Much-loved indie rock outfit Big Thief sure know how to pull at our heartstrings. With the recent release of Two Hands, the Earth twin to the celestial UFOF, the band keep delivering folk songs with an emotional intensity that’s both uplifting and heartbreaking at the same time.
2019 is a big year for the band. Not only did they turn out two releases in the space of six months, they’re also touring non-stop (what’s new?). It's just our luck then that guitarist Buck Meek found some time to chat about the art of gigging.
When did you first start performing? My first show was with a blues band in a little dive bar, when I was 15 years old. I got a job washing dishes at a Mexican restaurant, and one of the bartenders took me under his wing when he found out that I played guitar. He taught me how to play rhythm guitar, and we would play blues and shuffle. My job in the band also involved kicking the amp. Whenever it would short out, he would give me a yell and I would boot it as hard as I could to bring it back to life.
How does your personality change when you’re onstage? I feel like the more abstract, true parts of myself are allowed to release and show themselves. It’s amazing to be able to move and express myself through sound, in a way that is so outside of the traditional forms of human communication.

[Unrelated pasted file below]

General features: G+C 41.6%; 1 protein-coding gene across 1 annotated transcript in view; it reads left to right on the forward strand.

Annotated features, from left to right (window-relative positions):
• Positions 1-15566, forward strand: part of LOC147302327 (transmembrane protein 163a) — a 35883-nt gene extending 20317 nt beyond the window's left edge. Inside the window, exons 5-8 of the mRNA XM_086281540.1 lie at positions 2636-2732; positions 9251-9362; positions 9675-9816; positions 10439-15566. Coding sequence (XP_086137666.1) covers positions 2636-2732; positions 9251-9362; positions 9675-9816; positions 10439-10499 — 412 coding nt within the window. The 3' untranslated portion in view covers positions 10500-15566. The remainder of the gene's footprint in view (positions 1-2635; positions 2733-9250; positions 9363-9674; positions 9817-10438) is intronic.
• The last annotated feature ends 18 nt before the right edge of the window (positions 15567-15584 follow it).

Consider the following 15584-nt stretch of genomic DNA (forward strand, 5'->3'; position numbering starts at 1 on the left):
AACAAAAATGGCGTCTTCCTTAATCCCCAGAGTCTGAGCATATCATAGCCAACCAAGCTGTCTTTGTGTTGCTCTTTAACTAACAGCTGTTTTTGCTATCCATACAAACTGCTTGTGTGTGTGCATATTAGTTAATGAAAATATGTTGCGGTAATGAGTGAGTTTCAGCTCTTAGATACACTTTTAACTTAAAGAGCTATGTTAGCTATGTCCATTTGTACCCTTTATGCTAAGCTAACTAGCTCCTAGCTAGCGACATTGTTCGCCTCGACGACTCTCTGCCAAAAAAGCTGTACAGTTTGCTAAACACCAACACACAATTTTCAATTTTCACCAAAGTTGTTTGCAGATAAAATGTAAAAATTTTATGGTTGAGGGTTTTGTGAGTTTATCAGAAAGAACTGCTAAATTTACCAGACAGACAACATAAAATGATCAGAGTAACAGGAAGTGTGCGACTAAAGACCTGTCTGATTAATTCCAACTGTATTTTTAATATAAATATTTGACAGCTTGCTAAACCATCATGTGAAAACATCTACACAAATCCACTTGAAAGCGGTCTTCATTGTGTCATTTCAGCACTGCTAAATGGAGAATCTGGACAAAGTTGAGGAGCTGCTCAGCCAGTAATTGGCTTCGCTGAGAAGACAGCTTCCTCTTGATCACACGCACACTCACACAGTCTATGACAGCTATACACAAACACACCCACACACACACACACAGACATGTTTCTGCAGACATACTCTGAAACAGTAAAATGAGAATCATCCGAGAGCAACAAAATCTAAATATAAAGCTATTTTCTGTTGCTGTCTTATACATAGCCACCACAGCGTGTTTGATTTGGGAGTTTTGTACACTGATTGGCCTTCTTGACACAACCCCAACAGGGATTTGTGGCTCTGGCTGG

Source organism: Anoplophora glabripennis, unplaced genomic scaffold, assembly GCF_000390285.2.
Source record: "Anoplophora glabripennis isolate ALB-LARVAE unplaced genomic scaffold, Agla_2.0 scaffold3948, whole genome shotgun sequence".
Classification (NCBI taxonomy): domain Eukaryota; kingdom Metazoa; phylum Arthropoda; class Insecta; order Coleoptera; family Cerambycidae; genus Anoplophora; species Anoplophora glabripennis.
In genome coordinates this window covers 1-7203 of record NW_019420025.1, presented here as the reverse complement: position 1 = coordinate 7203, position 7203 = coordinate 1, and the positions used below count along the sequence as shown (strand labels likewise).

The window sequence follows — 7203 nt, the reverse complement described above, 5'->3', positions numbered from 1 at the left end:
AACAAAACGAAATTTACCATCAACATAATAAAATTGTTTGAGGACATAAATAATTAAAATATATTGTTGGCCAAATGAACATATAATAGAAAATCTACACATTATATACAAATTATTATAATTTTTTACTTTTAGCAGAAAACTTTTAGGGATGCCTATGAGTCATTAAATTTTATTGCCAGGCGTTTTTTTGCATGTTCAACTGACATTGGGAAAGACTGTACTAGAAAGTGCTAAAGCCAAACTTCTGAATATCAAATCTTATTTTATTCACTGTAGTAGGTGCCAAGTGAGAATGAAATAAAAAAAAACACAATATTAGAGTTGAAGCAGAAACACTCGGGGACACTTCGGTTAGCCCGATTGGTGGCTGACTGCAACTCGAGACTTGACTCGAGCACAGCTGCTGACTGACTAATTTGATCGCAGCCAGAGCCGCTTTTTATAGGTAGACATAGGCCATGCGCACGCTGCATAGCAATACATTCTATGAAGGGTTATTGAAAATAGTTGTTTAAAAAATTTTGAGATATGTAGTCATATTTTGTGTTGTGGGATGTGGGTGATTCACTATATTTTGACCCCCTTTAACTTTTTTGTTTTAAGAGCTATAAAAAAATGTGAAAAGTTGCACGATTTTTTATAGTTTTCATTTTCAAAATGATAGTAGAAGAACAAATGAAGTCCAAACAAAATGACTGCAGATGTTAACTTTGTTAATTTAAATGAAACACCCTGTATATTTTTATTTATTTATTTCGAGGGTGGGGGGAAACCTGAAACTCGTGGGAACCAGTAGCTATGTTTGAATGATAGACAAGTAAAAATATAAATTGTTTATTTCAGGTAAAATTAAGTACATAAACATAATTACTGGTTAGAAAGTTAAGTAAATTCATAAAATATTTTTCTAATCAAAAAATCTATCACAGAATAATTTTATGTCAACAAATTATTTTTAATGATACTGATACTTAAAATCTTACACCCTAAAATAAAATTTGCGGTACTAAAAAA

Do you have any pre-show rituals? We always sit with each other for half an hour before we play and write a set list. We also breathe together in a circle, arm in arm, just for a few minutes before we play. It's pretty simple, just making sure we get together a bit before we go on stage really helps.
How do you win over a crowd? The most important thing for me is eye contact; so much unspoken connection comes from that. Beyond that, we've found that as long as were connecting with ourselves and with each other on stage, it will translate.
How has your performance evolved? Over time we've developed a sense of trust musically, where things can fall apart and come back together almost telepathically. There is a greater sense of flexibility in the band now, so we can colour outside the lines without feeling like it's going to fall apart.
What’s your favourite way to unwind after a gig? Cooking together on the road. Preparing dinner before a show has become a part of the routine. We’ll toss everything in the crockpot and when we come off stage we all eat together. It’s important to us to have a family aspect to the band, and to have time to reflect on the gig, to make jokes or sift through whatever challenges we had.
What’s been the most influential performance you’ve seen? Seeing Michael Hurley at a folk festival in Brooklyn. It was in a massive cathedral, he sung so softly and ran through all of his incredible old songs like a stream of consciousness. That was a big one for me.